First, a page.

Surveillance Cameras Win Broad Support
A majority of Americans favor the extra safety factor of cameras.
July 29, 2007 — -- Crime-fighting beats privacy in public places: Americans, by nearly a 3-to-1 margin, support the increased use of surveillance cameras — a measure decried by some civil libertarians, but credited in London with helping to catch a variety of perpetrators since the early 1990s.
Given the chief arguments, pro and con — a way to help solve crimes vs. too much of a government intrusion on privacy — it isn't close: 71 percent of Americans favor the increased use of surveillance cameras, while 25 percent oppose it.
London's surveillance network, known as the "Ring of Steel," is said to have aided in the capture of suspects, including those accused of a pair of attempted car bombings in June.
A similar system is coming to New York City, which plans 100 new surveillance cameras in downtown Manhattan by year's end and 3,000 — public and private — by 2010. Chicago and Baltimore plan expanded surveillance systems as well.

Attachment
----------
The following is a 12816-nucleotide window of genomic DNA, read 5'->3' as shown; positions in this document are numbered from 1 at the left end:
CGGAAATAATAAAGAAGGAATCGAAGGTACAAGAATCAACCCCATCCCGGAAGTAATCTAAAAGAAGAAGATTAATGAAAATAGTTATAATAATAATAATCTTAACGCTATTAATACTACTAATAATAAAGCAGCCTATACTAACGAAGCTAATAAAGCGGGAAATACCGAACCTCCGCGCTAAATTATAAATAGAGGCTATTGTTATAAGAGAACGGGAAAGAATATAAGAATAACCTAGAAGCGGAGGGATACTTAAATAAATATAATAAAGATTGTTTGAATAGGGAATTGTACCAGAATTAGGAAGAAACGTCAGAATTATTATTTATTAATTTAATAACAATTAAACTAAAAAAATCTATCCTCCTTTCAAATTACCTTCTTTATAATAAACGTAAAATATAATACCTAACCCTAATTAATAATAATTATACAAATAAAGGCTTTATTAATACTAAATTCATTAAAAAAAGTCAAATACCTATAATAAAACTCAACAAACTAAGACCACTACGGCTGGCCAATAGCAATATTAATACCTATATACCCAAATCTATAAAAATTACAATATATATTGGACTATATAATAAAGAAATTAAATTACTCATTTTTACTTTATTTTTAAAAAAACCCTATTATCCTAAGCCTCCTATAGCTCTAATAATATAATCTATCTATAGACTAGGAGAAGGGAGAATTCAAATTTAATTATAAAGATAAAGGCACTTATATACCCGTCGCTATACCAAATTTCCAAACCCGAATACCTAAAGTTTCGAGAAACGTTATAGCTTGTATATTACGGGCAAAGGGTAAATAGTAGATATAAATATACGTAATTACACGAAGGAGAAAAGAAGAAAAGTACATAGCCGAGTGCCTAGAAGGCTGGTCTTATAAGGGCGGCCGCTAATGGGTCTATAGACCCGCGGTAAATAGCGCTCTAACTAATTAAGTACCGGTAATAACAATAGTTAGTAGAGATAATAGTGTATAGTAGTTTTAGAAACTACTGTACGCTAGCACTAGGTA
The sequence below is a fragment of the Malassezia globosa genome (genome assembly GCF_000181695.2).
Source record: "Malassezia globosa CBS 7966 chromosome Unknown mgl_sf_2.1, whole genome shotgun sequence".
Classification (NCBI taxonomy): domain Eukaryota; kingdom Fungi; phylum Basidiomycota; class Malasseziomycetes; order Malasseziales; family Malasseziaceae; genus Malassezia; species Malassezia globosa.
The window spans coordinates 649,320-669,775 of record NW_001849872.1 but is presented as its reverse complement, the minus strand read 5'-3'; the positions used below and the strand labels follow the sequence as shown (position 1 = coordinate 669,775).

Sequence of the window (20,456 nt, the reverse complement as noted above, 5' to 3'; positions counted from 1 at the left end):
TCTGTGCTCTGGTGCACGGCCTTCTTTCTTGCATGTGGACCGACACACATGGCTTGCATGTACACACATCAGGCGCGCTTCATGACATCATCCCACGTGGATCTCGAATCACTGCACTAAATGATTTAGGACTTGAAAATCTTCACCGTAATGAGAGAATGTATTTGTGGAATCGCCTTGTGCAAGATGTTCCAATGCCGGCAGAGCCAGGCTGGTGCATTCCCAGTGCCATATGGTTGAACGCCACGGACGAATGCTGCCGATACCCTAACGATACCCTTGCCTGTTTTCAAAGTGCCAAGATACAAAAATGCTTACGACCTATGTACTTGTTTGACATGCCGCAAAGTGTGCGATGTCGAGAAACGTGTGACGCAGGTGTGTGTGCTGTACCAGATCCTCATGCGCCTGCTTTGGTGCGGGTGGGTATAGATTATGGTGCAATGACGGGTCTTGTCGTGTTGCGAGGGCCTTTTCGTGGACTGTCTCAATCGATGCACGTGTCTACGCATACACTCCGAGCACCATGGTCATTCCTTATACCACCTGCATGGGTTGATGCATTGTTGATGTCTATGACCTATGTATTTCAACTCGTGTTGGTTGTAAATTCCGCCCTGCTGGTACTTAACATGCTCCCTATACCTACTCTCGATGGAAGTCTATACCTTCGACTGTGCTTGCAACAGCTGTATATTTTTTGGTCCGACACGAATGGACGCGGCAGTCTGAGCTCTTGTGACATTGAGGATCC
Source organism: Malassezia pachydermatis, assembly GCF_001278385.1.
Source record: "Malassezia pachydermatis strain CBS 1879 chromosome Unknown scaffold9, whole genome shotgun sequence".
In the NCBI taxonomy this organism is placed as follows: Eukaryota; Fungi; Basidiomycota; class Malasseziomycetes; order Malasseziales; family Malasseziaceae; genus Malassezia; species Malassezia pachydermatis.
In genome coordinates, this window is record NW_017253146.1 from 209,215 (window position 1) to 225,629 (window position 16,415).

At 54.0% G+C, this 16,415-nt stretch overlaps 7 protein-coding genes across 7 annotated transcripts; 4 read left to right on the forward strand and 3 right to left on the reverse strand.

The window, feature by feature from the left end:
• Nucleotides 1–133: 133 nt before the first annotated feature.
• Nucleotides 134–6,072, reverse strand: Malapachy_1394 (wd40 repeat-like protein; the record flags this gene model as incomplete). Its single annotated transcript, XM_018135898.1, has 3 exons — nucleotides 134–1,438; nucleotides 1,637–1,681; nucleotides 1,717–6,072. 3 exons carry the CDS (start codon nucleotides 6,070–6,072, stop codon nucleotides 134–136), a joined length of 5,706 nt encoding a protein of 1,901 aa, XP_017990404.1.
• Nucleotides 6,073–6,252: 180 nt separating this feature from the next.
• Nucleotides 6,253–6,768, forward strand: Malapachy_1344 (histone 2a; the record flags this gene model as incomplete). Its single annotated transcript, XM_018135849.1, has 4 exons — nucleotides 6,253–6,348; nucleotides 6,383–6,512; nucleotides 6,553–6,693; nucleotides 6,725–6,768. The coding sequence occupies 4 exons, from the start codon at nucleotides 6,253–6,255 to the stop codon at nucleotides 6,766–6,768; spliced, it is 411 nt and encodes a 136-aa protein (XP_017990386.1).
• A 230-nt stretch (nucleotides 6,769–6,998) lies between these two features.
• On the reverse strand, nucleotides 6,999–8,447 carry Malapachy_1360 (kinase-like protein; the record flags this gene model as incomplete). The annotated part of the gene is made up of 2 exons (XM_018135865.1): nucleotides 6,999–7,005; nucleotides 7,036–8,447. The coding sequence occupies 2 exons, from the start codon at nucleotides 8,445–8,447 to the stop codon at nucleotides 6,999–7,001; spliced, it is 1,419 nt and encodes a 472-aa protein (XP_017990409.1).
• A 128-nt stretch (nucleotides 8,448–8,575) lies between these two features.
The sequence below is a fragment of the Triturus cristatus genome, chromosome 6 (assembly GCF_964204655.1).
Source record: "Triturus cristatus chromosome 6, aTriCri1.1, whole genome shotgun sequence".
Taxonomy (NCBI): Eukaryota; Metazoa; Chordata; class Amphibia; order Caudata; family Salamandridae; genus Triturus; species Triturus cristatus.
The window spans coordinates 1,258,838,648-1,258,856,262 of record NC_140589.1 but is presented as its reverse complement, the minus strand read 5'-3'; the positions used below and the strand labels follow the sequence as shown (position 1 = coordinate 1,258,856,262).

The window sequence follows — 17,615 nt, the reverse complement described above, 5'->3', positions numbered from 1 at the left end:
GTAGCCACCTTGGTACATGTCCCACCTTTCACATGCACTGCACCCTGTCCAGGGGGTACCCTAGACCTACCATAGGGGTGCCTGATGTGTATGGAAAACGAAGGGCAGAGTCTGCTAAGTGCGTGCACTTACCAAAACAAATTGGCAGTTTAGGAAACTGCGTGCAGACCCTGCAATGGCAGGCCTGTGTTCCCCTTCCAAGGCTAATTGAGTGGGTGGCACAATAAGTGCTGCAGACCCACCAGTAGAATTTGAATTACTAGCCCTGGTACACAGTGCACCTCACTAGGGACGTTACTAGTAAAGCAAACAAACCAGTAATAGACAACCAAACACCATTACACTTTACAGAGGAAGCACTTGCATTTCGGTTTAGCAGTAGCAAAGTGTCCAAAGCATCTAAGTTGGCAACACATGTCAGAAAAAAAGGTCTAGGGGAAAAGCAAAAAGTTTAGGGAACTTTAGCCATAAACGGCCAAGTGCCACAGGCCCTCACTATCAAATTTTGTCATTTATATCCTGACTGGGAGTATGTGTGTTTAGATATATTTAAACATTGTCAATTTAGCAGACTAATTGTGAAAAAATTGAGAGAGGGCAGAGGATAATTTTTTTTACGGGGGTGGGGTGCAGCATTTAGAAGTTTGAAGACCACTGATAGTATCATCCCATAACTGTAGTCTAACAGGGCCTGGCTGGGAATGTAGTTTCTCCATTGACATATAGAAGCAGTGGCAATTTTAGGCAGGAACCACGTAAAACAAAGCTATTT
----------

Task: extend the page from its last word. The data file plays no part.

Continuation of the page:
Critics, such as the American Civil Liberties Union, have opposed such systems, arguing that they invade privacy, and could be used to track innocent people.
Nonetheless, majority support for surveillance cameras crosses political, ideological and population groups, albeit with differences in degree.
Seniors are most apt to support the increased use of these cameras, with under-30s, least so; Republicans more than Democrats; women more than men; higher educated people more than the less educated; and whites more than African-Americans.
Through a political lens, support for increased use of surveillance systems is lowest, 62 percent, among Democrats and Democratic-leaning independents who support Barack Obama for president — and highest of all, 86 percent, among Republicans who support Rudy Giuliani, who made his name as New York City's crime-fighting mayor.
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